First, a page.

Defendant says that the conditions of the deposition were oppressive because of the presence of Jean-Louis Bryand. Nothing in the record supports this contention. In fact, it was only after his arrival that there was any deposition. This argument I hold is without merit.

Defendant says that he was prejudiced because questions had to be asked through Consul Rand. In fact, this situation didn't last long, and most of Mr. Almon's questions were responded to by Mr. Egger without having them repeated by Consul Rand. But, even if this were not so, when an interpreter is used, the questions are given to the interpreter to ask of the witness. This inconvenience doesn't invalidate the deposition.

18 U.S.C. § 3491 provides:

 
"Any book, paper, statement, record, account, writing, or other document, or any portion thereof, of whatever character and in whatever form, as well as any copy thereof equally with the original, which is not in the United States shall, when duly certified as provided in section 3494 of this title, be admissible in evidence in any criminal action or proceeding in any court of the United States if the court shall find, from all the testimony taken with respect to such foreign document pursuant to a commission executed under section 3492 of this title, that such document (or the original thereof in case such document is a copy) satisfies the requirements of section 1732 of title 28, unless in the event that the genuineness of such document is denied, any party to such criminal action or proceeding making such denial shall establish to the satisfaction of the court that such document is not genuine. Nothing contained herein shall be deemed to require authentication under the provisions of section 3494 of this title of any such foreign documents which may otherwise be properly authenticated by law."

I hold that with the exception of Commissioner's Exhibit A, Exhibit 41 and Exhibit 42-B, from all of the testimony taken with respect to the Swiss bank documents pursuant to the commission executed under 18 U.S.C. § 3492, the bank records have been authenticated under 28 U.S.C. § 1732; that they have been certified in accordance with 18 U.S.C. § 3494, and that a prima facie showing has been made which permits reception of the documents into evidence. If defendant so desires, the entire deposition will be received in evidence. If defendant opposes the introduction of the deposition itself, the admissibility of all or part of the deposition will be ruled on at trial. Additionally, I leave for trial determination the government's request that "findings of fact" be made as to the authenticity of the records. If the deposition itself is not read at time of trial, some explanation will have to be made to the jury as *280 to the authentication of the bank records, and, probably, as to the lack of authenticity of Exhibit 41. The nature and extent of the explanation will be decided upon on the basis of the record at trial time. I believe that 28 U.S.C. § 1732 can be utilized to prove a negative; i.e., that it can be used to establish that a record is not authentic, and, in that connection, I rely on United States v. DeGeorgia (1969), 9 Cir., 420 F.2d 889; Meeks v. State Farm (1972), 5 Cir., 460 F.2d 776; Bowman v. Kaufman (1967), 2 Cir., 387 F.2d 582, and Imperial Meat Co. v. United States (1963), 10 Cir., 316 F.2d 435. Just how this should be handled will have to await defendant's decision as to whether he wants the deposition read or not read, and, the ultimate decision as to the proper way to receive the exhibits must await trial for decision at that time based on the evidence as it develops. Additionally, defendant may make particularized objections at time of trial going to competency, relevancy or materiality of any of the exhibits.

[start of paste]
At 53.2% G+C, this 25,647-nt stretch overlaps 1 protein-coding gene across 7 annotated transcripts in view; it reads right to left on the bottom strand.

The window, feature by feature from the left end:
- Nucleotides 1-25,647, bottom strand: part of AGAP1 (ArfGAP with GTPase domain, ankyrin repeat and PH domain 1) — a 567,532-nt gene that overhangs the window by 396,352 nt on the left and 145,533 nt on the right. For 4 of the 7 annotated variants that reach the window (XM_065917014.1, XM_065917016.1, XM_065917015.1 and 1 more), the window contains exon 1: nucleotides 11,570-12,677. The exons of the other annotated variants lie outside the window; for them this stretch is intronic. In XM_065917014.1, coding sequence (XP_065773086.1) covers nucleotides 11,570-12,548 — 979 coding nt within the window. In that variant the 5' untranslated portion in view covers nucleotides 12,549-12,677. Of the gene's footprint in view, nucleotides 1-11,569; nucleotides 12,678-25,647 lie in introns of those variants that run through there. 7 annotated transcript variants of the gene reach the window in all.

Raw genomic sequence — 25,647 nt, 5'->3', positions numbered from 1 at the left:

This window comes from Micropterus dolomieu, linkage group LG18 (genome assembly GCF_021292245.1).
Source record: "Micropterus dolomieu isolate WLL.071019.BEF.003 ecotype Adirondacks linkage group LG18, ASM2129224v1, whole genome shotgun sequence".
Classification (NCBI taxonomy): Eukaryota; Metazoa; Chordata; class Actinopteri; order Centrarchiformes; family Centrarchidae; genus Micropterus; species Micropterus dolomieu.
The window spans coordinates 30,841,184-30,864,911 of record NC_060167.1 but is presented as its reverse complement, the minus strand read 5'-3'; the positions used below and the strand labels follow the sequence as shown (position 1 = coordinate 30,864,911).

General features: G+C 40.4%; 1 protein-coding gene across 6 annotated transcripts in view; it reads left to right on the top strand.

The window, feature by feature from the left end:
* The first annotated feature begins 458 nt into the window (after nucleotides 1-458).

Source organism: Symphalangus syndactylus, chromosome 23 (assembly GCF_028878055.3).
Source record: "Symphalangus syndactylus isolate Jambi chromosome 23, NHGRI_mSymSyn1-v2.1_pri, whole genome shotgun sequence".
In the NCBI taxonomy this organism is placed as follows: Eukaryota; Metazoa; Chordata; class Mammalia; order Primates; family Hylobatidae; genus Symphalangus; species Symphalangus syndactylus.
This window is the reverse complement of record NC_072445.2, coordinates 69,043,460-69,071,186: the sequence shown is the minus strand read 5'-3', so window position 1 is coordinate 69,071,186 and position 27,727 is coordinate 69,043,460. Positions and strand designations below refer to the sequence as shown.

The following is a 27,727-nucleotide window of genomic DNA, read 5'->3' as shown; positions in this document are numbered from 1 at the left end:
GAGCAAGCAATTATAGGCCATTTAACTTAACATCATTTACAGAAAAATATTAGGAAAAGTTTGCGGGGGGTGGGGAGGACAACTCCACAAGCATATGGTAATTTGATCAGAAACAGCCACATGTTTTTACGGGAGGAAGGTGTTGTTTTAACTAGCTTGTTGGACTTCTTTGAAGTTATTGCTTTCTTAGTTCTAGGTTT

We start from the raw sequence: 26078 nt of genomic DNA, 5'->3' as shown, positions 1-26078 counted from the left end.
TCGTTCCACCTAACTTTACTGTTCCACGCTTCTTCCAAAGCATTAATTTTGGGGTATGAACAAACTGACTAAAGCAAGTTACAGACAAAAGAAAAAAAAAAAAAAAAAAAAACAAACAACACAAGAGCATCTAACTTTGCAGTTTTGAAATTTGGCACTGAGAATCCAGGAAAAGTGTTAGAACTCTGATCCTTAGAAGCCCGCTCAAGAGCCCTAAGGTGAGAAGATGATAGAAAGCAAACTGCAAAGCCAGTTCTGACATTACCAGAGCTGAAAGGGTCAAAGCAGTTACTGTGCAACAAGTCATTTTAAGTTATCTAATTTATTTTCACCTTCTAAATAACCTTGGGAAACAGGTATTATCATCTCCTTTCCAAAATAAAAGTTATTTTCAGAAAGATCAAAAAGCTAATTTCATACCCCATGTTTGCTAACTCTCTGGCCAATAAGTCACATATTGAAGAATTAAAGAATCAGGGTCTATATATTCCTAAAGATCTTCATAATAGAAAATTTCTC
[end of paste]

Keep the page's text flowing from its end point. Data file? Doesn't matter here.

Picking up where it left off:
NOTES

[1] The constitutionality of the statute was raised in United States v. Rangel-Perez (1959), D.C.Cal., 179 F. Supp. 619, but the constitutional issue was not reached in the decision because that case was decided on the ground of collateral estoppel to challenge defendant's alienage.

[2] Venue lies in Colorado because the last known residence of Hay, the only citizen of the United States charged, was in Colorado Springs, Colorado, and Hay was in Mali when the indictment was returned. See, 18 U.S.C. § 3238.

[3] It is to be recalled that government counsel was not allowed to be present, and the witness had to make his own objections. I shall discuss the extent of permissible cross-examination later.

[4] Davis v. Alaska (1974), 415 U.S. 308, 94 S. Ct. 1105, 39 L. Ed. 2d 347, would come into full play under § 3503, but I do not think that case demands that these bank records be excluded when the deposition was under §§ 3492, 3493.

[5] A custodian could authenticate computer printouts unintelligible to the witness, and, accordingly, questions to Mr. Egger as to the meaning of record entries could not render the records inadmissible.

[6] The limited purpose of §§ 3492, 3493 depositions is spelled out in the legislative history of the statute.

[7] In a vigorous dissent, Judge Oakes adopts many of the arguments advanced by defendant here, but I agree with the majority, and I too think that California v. Green (1970), 399 U.S. 149, 90 S. Ct. 1930, 26 L. Ed. 2d 489 settles the constitutional argument.